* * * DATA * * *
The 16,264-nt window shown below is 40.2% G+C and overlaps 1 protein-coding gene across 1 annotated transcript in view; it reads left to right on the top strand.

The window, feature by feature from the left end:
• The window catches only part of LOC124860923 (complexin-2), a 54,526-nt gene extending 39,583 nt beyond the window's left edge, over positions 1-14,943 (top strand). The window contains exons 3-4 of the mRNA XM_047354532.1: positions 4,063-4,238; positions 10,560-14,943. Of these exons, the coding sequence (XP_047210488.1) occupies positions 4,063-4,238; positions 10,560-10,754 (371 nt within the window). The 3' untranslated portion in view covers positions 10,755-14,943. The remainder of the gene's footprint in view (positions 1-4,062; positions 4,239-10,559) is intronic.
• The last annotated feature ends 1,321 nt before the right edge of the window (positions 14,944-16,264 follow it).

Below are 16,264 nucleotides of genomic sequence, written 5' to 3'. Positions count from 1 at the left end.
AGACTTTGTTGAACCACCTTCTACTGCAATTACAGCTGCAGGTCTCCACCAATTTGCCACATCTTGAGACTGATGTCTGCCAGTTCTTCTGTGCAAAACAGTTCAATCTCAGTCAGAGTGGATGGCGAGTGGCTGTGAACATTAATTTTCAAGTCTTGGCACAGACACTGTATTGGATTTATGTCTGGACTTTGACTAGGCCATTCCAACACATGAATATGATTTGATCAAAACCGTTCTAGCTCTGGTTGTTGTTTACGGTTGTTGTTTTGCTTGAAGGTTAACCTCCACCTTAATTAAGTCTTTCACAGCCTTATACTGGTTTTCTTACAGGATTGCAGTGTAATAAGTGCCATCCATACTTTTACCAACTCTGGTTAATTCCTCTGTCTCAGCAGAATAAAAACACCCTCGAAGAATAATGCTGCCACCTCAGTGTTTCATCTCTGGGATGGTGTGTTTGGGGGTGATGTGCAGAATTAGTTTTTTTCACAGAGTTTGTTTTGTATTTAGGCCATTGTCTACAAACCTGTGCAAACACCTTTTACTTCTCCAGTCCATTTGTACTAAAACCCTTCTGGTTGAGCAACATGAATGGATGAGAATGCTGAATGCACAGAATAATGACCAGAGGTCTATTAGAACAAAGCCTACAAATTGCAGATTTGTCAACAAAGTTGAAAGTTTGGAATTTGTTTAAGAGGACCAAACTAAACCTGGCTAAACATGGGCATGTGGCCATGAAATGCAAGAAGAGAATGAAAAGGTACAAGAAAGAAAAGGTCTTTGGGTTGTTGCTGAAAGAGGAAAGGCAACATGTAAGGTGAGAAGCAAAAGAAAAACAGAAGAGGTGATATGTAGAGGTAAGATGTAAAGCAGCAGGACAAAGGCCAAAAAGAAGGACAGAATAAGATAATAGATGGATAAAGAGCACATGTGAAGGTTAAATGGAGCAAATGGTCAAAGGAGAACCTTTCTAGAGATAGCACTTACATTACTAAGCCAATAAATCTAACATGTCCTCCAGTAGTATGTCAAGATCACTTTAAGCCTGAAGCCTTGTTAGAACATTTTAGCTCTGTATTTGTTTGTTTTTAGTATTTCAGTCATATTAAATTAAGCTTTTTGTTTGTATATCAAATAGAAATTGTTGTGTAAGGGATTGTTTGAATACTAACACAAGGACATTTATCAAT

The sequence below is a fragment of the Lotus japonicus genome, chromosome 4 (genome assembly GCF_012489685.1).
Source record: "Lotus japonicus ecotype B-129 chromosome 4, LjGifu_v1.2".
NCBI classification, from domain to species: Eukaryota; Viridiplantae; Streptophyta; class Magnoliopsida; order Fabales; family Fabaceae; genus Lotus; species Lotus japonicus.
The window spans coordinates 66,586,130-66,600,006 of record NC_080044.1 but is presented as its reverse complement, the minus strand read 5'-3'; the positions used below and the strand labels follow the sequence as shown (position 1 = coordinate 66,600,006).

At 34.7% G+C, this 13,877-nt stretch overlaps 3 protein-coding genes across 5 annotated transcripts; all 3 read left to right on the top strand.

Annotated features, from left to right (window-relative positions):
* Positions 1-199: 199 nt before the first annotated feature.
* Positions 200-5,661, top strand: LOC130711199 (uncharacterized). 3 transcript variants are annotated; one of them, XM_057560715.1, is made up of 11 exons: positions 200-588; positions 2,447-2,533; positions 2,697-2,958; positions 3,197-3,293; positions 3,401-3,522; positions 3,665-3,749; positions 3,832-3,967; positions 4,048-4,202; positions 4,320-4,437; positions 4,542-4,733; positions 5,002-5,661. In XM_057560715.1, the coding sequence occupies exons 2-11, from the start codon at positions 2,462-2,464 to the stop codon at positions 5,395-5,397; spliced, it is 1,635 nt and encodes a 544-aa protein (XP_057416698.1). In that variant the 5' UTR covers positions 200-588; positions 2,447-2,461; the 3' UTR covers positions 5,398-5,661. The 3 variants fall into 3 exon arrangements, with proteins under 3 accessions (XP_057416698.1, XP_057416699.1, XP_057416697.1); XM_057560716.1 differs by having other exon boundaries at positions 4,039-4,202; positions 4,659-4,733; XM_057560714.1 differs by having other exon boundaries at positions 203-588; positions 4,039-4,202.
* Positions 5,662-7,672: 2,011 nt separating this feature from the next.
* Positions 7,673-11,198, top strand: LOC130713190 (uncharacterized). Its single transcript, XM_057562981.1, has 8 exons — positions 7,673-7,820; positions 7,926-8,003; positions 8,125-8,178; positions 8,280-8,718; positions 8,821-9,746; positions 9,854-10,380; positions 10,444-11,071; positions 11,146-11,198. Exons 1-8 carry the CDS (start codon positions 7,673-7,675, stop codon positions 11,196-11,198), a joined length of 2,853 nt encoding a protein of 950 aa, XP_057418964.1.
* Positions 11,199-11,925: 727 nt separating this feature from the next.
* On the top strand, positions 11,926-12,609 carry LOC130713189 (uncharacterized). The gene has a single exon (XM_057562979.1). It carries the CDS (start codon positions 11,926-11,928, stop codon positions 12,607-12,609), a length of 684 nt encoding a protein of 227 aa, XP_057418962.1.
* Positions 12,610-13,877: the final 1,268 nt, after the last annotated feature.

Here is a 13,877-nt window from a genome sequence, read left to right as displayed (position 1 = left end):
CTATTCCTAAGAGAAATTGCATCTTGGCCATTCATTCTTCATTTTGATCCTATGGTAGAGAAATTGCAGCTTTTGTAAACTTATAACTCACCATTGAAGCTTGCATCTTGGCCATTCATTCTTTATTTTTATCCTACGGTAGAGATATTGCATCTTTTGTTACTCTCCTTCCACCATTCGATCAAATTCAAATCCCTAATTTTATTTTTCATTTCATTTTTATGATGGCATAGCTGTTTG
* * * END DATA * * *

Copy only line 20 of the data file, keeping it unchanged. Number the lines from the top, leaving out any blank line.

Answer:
Here is a 13,877-nt window from a genome sequence, read left to right as displayed (position 1 = left end):